A common question we get is: **how many cells can one of your microbubbles lift?**

For many users, the most important questions around microbubble-based separation will have to do with how many microbubbles to add to a sample. To answer this question, it requires getting into what is the total ‘lifting capacity’ of a microbubble.

Part of the answer derives from how a microbubble engaging cells or clumps of cells or even larger structures such as spheroids or mammospheres. Any of these will rise as long as the combined density of the bubble and its passenger cells remains less than the density of the surrounding fluid.

That’s the good news. The unavoidable flip side is that as more and more cells load onto a bubble, the slower and slower it will rise, and so separation times can grow longer.

When isolating fully dispersed cells (such as in a Ficoll or leukopheresis PBMC prep), we have seen microbubbles carrying as many as 4 cells. Cells may also serve as a bridge between two microbubbles, significantly increasing the lifting capacity of the overall structure (see fluorescence microscopy example at left, where the microbubbles are blue).

Estimating the number of cells that can be lifted by a microbubble requires considering two features, one difficult and one pretty easy.

The difficult one first. The absolute limit on how many cells can be lifted is set by how many cells can be simultaneously attached to the surface of a sphere. This is a variant of what is know as the *kissing sphere* problem which has an extensive history in theoretical geometry. Fortunately, in real life it is highly unlikely that a microbubble would spontaneously load with the absolute number of cells geometrically possible, so only the easy problem remains.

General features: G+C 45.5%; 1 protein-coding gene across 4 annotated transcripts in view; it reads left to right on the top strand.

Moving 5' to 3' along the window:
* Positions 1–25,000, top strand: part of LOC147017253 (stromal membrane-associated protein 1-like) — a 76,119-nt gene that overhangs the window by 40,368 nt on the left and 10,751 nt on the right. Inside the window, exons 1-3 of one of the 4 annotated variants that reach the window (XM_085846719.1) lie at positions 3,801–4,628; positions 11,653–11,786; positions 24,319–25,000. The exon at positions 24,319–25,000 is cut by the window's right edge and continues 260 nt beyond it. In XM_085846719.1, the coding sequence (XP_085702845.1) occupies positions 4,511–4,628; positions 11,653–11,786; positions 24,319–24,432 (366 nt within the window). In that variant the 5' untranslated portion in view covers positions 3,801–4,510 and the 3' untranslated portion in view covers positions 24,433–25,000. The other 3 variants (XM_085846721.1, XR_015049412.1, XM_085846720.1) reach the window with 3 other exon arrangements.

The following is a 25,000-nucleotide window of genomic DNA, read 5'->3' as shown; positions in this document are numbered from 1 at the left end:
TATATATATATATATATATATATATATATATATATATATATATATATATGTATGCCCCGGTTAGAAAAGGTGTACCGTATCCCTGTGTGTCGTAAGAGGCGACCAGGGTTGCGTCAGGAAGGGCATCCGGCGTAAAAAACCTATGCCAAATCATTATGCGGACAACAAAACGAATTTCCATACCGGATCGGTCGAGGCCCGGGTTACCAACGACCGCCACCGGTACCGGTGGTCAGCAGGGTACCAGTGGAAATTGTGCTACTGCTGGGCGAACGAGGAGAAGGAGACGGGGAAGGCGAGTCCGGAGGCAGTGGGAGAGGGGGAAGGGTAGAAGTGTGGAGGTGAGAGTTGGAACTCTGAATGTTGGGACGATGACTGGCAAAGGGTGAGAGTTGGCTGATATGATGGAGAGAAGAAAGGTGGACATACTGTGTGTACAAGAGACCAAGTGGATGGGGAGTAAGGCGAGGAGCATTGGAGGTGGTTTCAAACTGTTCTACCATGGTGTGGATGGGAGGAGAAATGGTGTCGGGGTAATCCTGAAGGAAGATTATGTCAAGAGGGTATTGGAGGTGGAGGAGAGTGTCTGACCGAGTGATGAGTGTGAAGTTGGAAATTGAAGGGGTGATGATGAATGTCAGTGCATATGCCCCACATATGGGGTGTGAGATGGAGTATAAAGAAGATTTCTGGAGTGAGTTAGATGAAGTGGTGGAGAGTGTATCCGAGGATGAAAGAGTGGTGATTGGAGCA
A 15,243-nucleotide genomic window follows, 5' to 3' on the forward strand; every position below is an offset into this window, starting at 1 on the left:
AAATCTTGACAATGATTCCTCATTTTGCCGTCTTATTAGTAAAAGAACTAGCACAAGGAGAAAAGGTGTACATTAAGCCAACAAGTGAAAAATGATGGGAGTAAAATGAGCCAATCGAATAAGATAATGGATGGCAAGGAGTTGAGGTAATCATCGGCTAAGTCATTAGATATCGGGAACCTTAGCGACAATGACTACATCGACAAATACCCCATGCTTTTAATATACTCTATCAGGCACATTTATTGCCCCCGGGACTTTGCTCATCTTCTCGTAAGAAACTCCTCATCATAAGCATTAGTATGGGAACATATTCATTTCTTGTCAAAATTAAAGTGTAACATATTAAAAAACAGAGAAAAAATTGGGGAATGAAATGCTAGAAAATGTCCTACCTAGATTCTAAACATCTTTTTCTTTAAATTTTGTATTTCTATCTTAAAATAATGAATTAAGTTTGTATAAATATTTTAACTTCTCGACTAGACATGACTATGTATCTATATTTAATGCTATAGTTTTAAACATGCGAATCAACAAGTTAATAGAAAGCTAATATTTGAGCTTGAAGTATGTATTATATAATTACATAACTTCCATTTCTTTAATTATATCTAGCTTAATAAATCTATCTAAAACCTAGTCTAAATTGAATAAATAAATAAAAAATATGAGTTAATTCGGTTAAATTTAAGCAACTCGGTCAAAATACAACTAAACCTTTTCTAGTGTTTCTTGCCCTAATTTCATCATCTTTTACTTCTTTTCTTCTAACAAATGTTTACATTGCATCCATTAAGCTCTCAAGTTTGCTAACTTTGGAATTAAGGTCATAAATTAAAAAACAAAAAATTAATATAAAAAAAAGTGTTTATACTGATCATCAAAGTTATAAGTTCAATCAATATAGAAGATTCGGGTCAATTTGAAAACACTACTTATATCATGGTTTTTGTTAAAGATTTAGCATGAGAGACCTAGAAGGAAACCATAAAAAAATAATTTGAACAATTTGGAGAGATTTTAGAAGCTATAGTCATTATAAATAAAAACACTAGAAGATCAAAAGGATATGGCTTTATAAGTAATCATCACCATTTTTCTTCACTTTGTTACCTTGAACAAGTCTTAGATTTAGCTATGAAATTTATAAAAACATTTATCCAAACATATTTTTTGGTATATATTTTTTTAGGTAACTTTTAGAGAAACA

The simpler question is how many cells are required to drive the effective buoyancy of the microbubble and its cargo to a value greater than the density of the surrounding fluid. This ‘break even’ point at which *F _{B} *in Stokes’ Law changes sign (i.e., goes from a floating force to a settling one) is a function of the density of the cells loading onto the bubble.

To find this threshold, you can begin by knowing the individual densities and radii of the microbubble and all of its cargo cells and calculating a total density (which we’ll call *ρ _{T}*) and an effective radius of the extended cell-bubble assembly.

Note here that the total density will determine will determine whether the bubble complex sinks or floats, and the effective radius will largely determine the rate at which it does so. The total density is just a volume-weighted average of the densities of the microbubble and its captured cells. There are many options for estimating an effective radius – I’ll leave that decision to you, but would suggest that you could proceed from looking at microbubble-cell complexes under fluorescence microscopy to gauge their overall architecture. Once you have, you can arrive at terminal velocity.

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